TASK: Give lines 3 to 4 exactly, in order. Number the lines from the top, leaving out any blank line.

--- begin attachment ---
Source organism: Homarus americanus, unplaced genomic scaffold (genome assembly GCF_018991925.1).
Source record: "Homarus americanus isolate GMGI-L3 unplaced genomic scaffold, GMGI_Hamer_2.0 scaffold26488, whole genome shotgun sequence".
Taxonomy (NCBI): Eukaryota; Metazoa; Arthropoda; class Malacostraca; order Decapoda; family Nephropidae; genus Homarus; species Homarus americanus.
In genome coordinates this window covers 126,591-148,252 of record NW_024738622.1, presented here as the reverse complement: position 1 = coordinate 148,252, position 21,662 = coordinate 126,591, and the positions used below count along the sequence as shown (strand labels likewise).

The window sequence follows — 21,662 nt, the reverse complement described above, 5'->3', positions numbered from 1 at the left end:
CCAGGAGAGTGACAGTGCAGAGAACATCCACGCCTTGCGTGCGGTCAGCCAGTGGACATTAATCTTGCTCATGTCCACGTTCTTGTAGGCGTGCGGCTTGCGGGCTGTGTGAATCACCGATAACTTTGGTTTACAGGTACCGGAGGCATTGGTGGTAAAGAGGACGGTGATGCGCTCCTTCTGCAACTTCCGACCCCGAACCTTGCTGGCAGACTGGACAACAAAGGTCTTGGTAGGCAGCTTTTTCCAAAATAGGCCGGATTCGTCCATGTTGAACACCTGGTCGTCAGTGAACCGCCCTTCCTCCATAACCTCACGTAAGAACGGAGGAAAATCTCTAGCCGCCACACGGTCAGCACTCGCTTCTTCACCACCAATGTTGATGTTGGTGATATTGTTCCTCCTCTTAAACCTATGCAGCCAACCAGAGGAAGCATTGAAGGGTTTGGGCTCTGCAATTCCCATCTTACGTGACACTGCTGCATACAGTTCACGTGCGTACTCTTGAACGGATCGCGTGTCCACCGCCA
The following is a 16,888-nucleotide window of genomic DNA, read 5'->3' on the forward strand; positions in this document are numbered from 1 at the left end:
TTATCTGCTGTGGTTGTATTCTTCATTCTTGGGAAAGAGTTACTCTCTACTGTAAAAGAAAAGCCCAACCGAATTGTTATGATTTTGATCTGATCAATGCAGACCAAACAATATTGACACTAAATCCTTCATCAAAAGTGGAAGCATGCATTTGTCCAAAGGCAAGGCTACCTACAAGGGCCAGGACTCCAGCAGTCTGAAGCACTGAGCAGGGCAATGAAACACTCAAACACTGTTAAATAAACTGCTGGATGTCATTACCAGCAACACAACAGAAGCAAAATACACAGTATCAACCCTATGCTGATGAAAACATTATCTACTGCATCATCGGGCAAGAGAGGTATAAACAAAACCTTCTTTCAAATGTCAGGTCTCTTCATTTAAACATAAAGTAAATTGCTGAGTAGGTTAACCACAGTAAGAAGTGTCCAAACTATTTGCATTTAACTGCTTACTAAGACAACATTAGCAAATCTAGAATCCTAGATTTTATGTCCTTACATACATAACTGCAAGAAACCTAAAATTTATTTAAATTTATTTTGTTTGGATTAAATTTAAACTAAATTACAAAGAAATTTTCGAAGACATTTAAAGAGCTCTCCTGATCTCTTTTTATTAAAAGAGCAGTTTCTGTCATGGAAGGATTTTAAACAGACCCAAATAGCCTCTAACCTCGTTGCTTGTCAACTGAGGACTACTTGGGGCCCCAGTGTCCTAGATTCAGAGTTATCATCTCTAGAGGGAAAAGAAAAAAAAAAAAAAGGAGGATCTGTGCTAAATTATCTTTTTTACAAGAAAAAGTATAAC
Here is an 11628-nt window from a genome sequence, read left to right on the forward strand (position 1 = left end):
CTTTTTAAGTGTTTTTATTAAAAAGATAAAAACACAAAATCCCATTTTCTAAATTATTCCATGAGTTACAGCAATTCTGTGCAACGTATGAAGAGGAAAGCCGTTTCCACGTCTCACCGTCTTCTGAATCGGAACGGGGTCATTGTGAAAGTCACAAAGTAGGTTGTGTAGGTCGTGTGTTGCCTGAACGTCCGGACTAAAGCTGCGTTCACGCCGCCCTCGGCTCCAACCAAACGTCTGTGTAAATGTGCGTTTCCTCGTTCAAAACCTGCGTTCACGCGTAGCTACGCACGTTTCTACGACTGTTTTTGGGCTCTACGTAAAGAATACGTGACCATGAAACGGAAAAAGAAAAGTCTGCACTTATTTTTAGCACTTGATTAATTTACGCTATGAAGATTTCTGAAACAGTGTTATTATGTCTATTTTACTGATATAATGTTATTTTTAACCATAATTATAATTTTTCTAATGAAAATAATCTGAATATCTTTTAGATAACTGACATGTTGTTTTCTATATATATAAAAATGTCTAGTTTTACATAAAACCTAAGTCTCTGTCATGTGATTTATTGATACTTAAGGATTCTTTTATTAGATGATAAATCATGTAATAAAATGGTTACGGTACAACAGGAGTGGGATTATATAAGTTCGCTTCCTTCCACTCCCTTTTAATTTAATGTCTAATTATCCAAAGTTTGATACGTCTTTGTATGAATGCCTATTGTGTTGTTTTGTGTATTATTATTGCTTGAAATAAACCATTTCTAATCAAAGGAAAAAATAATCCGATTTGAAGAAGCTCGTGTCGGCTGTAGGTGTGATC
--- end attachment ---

Taxonomy (NCBI): Eukaryota; Metazoa; Arthropoda; class Malacostraca; order Decapoda; family Nephropidae; genus Homarus; species Homarus americanus.
In genome coordinates this window covers 126,591-148,252 of record NW_024738622.1, presented here as the reverse complement: position 1 = coordinate 148,252, position 21,662 = coordinate 126,591, and the positions used below count along the sequence as shown (strand labels likewise).